24 Feb 2018

BRAHMAHATYA.

BRAHMAHATYA* by RAJIV MITTAL.


The Place: A retirement home

The Target: A callous Brahmin doctor

The executor: A vengeful son

The moderator: An angry mother

The Influencers: A senile elderly woman resident, an enigmatic founder, a dim secretary, a sinister boss

The mantra: The samudra manthan
- Back Cover blurb
(For more indepth details please click on the book title)

In his earthly abode, an elderly Brahmin was doing what he did every morning ever since he had attained puberty.
- First Sentence, Prologue: Very early morning at the Govindarajan Memorial Residency (GMR)

Ravi beseeching the doctor to change his mind. Ravi appealing to the doctor's humanitarian side. Ravi reminding him of his professional duty towards a patient in need. Then came the humiliating scene of Ravi trying to touch his feet and the doctor immediately stepping back and asking him not to do so. It ended with Ravi quietly telling Dr Chari, 'You have denied my father succour. In a way, you are signing my dad's death sentence. Pray to God, for your own sake, that in this life you never see me again.'
-Memorable Moment, Page 59

SOURCE ... Received with thanks from the author.

READ FOR A CHALENGE? ... No.

MY THOUGHTS ... A novel incredibly rich in human emotions. 

The characters, whether primary or secondary, well thought through. Like an onion just as one 'layer' was peeled back so another was revealed.

The language at once simple and yet powerful. The slow pace, equating the slow unravelling of a man beset by feelings of guilt and revenge, something to be relished rather than annoyed by.

The very fact that the story revolved around the themes of abandonment and guilt told from a male perspective rather than a female perspective a refreshing change. 

The use of Hindu scripture/mythology (made apparent to the reader via the inner voices in the various characters heads) adding a unique and authentic flavour to an impressive novel that, whilst painful at times, I ultimately found rewarding. My only regret being that, unfamiliar as I am with these scriptures, I don't think I came away fully appreciating just how they informed the thoughts/actions of the characters.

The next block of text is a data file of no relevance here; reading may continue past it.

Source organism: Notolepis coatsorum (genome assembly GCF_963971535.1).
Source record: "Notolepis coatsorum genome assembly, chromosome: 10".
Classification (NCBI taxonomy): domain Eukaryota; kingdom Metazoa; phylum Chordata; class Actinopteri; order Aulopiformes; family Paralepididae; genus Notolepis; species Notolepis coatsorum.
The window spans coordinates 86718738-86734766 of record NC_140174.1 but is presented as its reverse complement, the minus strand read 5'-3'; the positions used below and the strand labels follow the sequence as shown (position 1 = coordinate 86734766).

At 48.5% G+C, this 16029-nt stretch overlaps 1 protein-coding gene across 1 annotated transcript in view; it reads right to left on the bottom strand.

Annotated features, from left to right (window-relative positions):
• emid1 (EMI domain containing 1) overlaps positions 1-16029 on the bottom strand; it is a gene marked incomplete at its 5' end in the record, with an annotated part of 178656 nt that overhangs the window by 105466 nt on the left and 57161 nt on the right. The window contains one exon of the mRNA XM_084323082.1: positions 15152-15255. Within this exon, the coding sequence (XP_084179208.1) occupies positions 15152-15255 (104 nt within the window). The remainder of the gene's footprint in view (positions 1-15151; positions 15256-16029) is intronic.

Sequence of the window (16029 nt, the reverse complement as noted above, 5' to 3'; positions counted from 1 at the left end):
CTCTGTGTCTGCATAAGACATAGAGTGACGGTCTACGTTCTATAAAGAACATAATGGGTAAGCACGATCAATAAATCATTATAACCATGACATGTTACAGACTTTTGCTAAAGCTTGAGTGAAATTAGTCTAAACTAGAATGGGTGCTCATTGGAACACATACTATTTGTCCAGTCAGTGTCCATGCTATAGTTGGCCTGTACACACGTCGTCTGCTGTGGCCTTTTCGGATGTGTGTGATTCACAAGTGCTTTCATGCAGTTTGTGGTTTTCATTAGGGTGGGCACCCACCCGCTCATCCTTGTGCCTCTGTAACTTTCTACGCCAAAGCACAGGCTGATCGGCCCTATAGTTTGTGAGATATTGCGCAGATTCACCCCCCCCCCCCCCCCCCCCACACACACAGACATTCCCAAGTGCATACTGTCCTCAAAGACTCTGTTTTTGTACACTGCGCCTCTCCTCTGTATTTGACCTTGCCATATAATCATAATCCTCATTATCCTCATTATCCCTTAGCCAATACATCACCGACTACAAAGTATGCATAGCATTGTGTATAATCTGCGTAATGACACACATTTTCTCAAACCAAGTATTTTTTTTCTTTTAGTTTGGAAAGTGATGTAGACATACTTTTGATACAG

* Also published as Brahmahatya: Sanskrit for 'the act of killing a Brahmin'.


9 comments:

Kelly said...

I'll admit to being intrigued by this, but I'm not sure I'd really like the style in which it's written.... if the memorable moment is anything to go by. Your review sure makes it sound good, though.

DMS said...

Sounds like a powerful read! I haven't heard of it before. Thanks for sharing. :)
~Jess

Anonymous said...

Tracy,
This sounds like a very refreshing and
powerful book. And although I am keeping
in mind what you said for instance about
Hindu mythology, I will add it to my list.
And thank you for your excellent review.
Raven

Suko said...

This sounds intriguing. Wonderful review, Tracy!

WordsPoeticallyWorth said...

Greetings Tracy. Sounds like a good read. I like reading about the five most popular faiths, it intrigues me, as there are so many followers of each. Blessings to you.

Thank you. Love love, Andrew. Bye.

Shooting Stars Mag said...

Thanks for sharing. I'm glad that the slower pace was more enjoyable and far less annoying. You just never know sometimes!

-Lauren
www.shootingstarsmag.net

Karen Alderman said...

This sounds wonderful. I've been drawn to slower paced books recently and I think I know of several of my friends who would like this one as well.

Karen @ For What It's Worth

Melissa (Books and Things) said...

I think I would enjoy this one as well. I also love having a different mythos than we usually get. Brilly review!

Natasha said...

I am definitely intrigued by this one! I love it when books weave scripture and other religions into the story as well - it's always a chance to learn new things and delve into a different culture and mythos, so will have to keep an eye out for this one. Loved your review, as always Tracy, and I hope you've been well. - Tasha